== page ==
We inhabit flesh and blood, so we are subject to death. Death was not part of God’s original plan for humanity. God wanted to save us from death, so He destroyed the power of the devil, who used death to frighten us. God was like a fireman who runs into a burning building to save people who are trapped.
When someone has a more powerful weapon than their enemy, the enemy’s weapon becomes useless. Satan’s weapon was the power of death, and it was destroyed with God’s weapon of eternal life through Christ’s birth, death and resurrection. Jesus came to earth to die. By dying, He conquered death in His resurrection. He rendered Satan powerless against everyone who is saved. We don’t have to fear death because Jesus broke the power of death over our lives.
Theologian Charles Ryrie defined the word propitiation as “the turning away of wrath by an offering.” Christ’s sacrificial death in our place turned away God’s righteous anger toward our sin, satisfying His holy requirements. Propitiation has two parts:
- It makes guilty sinners favourable before God by satisfying the wrath of the offended party.
- It leads to reconciliation.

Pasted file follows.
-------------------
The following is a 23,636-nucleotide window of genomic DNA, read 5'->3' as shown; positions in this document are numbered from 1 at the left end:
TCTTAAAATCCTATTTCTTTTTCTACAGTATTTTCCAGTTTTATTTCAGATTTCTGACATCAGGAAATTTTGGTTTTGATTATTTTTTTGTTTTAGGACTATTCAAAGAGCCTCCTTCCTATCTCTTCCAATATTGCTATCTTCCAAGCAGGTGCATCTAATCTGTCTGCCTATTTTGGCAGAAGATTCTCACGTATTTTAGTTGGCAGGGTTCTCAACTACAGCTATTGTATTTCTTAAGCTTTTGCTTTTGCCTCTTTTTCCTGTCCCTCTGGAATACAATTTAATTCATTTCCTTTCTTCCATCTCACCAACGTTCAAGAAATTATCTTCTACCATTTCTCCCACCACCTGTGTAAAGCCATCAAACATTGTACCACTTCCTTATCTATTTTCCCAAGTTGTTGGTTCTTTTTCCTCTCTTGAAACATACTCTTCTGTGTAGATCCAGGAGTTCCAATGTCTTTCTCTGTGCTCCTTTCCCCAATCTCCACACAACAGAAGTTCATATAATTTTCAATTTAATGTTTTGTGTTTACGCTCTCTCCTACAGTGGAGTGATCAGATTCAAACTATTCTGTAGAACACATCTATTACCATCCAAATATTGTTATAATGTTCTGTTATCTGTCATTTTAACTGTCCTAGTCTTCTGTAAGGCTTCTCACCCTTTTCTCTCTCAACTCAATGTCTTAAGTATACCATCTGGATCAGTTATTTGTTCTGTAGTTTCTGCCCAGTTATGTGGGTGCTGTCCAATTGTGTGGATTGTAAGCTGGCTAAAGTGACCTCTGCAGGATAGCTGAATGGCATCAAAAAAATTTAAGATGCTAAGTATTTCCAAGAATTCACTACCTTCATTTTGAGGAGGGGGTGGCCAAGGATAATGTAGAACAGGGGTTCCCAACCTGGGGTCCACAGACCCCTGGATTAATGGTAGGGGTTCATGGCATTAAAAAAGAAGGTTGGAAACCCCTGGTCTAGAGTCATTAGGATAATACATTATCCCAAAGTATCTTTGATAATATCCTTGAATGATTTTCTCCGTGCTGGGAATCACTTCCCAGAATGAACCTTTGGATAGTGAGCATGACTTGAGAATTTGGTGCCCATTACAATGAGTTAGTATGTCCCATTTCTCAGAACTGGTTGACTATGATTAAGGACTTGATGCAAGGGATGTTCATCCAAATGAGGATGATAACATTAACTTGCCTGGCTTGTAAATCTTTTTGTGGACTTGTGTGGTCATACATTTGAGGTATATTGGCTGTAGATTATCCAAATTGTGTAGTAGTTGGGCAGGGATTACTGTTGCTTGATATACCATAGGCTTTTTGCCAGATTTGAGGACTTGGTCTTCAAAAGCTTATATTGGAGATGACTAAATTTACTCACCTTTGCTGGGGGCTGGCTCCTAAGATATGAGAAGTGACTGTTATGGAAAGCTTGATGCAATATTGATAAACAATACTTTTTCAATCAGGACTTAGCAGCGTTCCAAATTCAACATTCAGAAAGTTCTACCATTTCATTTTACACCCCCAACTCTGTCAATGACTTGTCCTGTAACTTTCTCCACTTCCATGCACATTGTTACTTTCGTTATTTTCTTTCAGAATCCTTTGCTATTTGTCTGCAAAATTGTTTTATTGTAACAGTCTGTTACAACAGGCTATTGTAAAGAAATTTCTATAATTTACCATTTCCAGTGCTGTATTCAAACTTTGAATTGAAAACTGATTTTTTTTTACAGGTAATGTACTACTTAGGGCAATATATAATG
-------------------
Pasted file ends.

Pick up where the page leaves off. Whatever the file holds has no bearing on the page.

Both were accomplished through Christ’s death.
We have to build our faith and confidence in God’s ability to protect and deliver us before we are faced with a difficult situation. Then when we are in danger we can fight the good fight and win. Jesus walks beside us to give us strength, courage and hope.
- Evans, L.H. & Ogilvie, L.J.: The Preacher’s Commentary Series, Vol. 33: Hebrews (Nashville, TN: Thomas Nelson Inc.; 1985; pp. 70-80)
- Stanley, C.F.: The Charles F. Stanley Life Principles Bible: New King James Version (Nashville, TN: Nelson Bibles; 2005)
- MacArthur, J.F. Jr.: The MacArthur Study Bible: New American Standard Bible (Nashville, TN: Thomas Nelson Publishers; 2006)
- Lucado, M.: The Lucado Life Lessons Study Bible (Nashville, TN: Thomas Nelson; 2010; pp. 1691-1692)
- Vikki Burke, “Become Fearless.” Retrieved from firstname.lastname@example.org
- David McCasland, “He Walked in Our Shoes.” Retrieved from email@example.com
- Joni Eareckson Tada, “Rescued Through the Flames.” Retrieved from firstname.lastname@example.org
- Allister Begg, “Come to Your Tempted Savior.” Retrieved from email@example.com
- Jim Liebelt, “Someone Who Understands.” Retrieved from Crosswalk@crosswalkmail.com
- Mary Luti, “A Sibling Empathy.” Retrieved from firstname.lastname@example.org
- Micah Jackson, “Commentary on Hebrews 2:10-18.” Retrieved from www.workingpreacher.org/preaching.aspx?commentary+id=3129
- The Rev. Dr. Alan Brehm, “Light Overcoming Darkness.” Retrieved from http://thewakingdreamer.blogspot.com/2013/12/light-overcoming-darkness.html